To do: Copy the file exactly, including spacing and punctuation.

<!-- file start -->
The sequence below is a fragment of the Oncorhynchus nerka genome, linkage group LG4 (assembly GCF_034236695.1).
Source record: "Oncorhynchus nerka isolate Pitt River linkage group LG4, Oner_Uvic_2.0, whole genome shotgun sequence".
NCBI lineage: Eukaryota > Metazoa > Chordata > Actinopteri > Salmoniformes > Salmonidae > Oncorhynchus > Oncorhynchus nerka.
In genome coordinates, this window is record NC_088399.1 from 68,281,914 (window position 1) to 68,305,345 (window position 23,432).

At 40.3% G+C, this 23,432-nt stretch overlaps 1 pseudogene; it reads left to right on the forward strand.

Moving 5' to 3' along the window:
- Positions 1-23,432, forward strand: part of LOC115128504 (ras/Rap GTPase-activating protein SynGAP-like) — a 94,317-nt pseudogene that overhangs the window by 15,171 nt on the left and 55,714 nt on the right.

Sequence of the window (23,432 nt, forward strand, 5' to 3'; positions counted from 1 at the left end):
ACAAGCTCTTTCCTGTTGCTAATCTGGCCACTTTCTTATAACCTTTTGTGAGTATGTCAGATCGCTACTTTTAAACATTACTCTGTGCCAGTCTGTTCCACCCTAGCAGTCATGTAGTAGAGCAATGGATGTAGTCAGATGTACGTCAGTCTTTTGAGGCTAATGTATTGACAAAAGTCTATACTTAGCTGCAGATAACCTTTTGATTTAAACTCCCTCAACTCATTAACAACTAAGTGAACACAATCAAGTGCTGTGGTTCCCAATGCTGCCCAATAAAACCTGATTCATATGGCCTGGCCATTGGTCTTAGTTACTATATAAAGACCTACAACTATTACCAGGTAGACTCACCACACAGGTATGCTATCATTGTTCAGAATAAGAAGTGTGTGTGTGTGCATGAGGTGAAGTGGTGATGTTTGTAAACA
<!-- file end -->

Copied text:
The sequence below is a fragment of the Oncorhynchus nerka genome, linkage group LG4 (assembly GCF_034236695.1).
Source record: "Oncorhynchus nerka isolate Pitt River linkage group LG4, Oner_Uvic_2.0, whole genome shotgun sequence".
NCBI lineage: Eukaryota > Metazoa > Chordata > Actinopteri > Salmoniformes > Salmonidae > Oncorhynchus > Oncorhynchus nerka.
In genome coordinates, this window is record NC_088399.1 from 68,281,914 (window position 1) to 68,305,345 (window position 23,432).

At 40.3% G+C, this 23,432-nt stretch overlaps 1 pseudogene; it reads left to right on the forward strand.

Moving 5' to 3' along the window:
- Positions 1-23,432, forward strand: part of LOC115128504 (ras/Rap GTPase-activating protein SynGAP-like) — a 94,317-nt pseudogene that overhangs the window by 15,171 nt on the left and 55,714 nt on the right.

Sequence of the window (23,432 nt, forward strand, 5' to 3'; positions counted from 1 at the left end):
ACAAGCTCTTTCCTGTTGCTAATCTGGCCACTTTCTTATAACCTTTTGTGAGTATGTCAGATCGCTACTTTTAAACATTACTCTGTGCCAGTCTGTTCCACCCTAGCAGTCATGTAGTAGAGCAATGGATGTAGTCAGATGTACGTCAGTCTTTTGAGGCTAATGTATTGACAAAAGTCTATACTTAGCTGCAGATAACCTTTTGATTTAAACTCCCTCAACTCATTAACAACTAAGTGAACACAATCAAGTGCTGTGGTTCCCAATGCTGCCCAATAAAACCTGATTCATATGGCCTGGCCATTGGTCTTAGTTACTATATAAAGACCTACAACTATTACCAGGTAGACTCACCACACAGGTATGCTATCATTGTTCAGAATAAGAAGTGTGTGTGTGTGCATGAGGTGAAGTGGTGATGTTTGTAAACA